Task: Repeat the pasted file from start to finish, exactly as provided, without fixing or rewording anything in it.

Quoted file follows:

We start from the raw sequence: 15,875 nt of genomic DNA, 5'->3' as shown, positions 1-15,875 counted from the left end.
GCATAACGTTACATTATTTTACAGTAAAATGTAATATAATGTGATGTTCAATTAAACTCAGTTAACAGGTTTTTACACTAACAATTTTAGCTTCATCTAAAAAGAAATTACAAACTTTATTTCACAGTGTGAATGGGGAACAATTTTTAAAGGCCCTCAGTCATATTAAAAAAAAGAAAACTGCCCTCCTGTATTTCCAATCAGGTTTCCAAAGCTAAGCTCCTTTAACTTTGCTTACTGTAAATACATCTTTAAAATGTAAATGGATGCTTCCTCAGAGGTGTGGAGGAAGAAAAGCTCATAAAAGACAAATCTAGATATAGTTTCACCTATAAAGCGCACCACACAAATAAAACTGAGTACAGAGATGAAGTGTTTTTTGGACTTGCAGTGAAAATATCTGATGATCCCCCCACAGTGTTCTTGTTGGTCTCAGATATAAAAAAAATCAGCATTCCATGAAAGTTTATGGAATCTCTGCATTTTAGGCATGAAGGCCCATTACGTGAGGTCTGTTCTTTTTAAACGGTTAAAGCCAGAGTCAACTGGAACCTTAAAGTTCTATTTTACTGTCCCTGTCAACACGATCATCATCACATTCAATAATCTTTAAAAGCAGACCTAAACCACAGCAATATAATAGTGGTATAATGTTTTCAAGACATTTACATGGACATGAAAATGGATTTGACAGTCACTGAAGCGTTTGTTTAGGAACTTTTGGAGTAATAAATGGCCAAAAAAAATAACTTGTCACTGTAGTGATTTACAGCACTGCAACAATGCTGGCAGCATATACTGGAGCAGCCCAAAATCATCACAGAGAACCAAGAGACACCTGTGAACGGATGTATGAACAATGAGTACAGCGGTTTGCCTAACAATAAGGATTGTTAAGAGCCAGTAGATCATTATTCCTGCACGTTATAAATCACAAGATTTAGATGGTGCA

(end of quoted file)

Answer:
We start from the raw sequence: 15,875 nt of genomic DNA, 5'->3' as shown, positions 1-15,875 counted from the left end.
GCATAACGTTACATTATTTTACAGTAAAATGTAATATAATGTGATGTTCAATTAAACTCAGTTAACAGGTTTTTACACTAACAATTTTAGCTTCATCTAAAAAGAAATTACAAACTTTATTTCACAGTGTGAATGGGGAACAATTTTTAAAGGCCCTCAGTCATATTAAAAAAAAGAAAACTGCCCTCCTGTATTTCCAATCAGGTTTCCAAAGCTAAGCTCCTTTAACTTTGCTTACTGTAAATACATCTTTAAAATGTAAATGGATGCTTCCTCAGAGGTGTGGAGGAAGAAAAGCTCATAAAAGACAAATCTAGATATAGTTTCACCTATAAAGCGCACCACACAAATAAAACTGAGTACAGAGATGAAGTGTTTTTTGGACTTGCAGTGAAAATATCTGATGATCCCCCCACAGTGTTCTTGTTGGTCTCAGATATAAAAAAAATCAGCATTCCATGAAAGTTTATGGAATCTCTGCATTTTAGGCATGAAGGCCCATTACGTGAGGTCTGTTCTTTTTAAACGGTTAAAGCCAGAGTCAACTGGAACCTTAAAGTTCTATTTTACTGTCCCTGTCAACACGATCATCATCACATTCAATAATCTTTAAAAGCAGACCTAAACCACAGCAATATAATAGTGGTATAATGTTTTCAAGACATTTACATGGACATGAAAATGGATTTGACAGTCACTGAAGCGTTTGTTTAGGAACTTTTGGAGTAATAAATGGCCAAAAAAAATAACTTGTCACTGTAGTGATTTACAGCACTGCAACAATGCTGGCAGCATATACTGGAGCAGCCCAAAATCATCACAGAGAACCAAGAGACACCTGTGAACGGATGTATGAACAATGAGTACAGCGGTTTGCCTAACAATAAGGATTGTTAAGAGCCAGTAGATCATTATTCCTGCACGTTATAAATCACAAGATTTAGATGGTGCA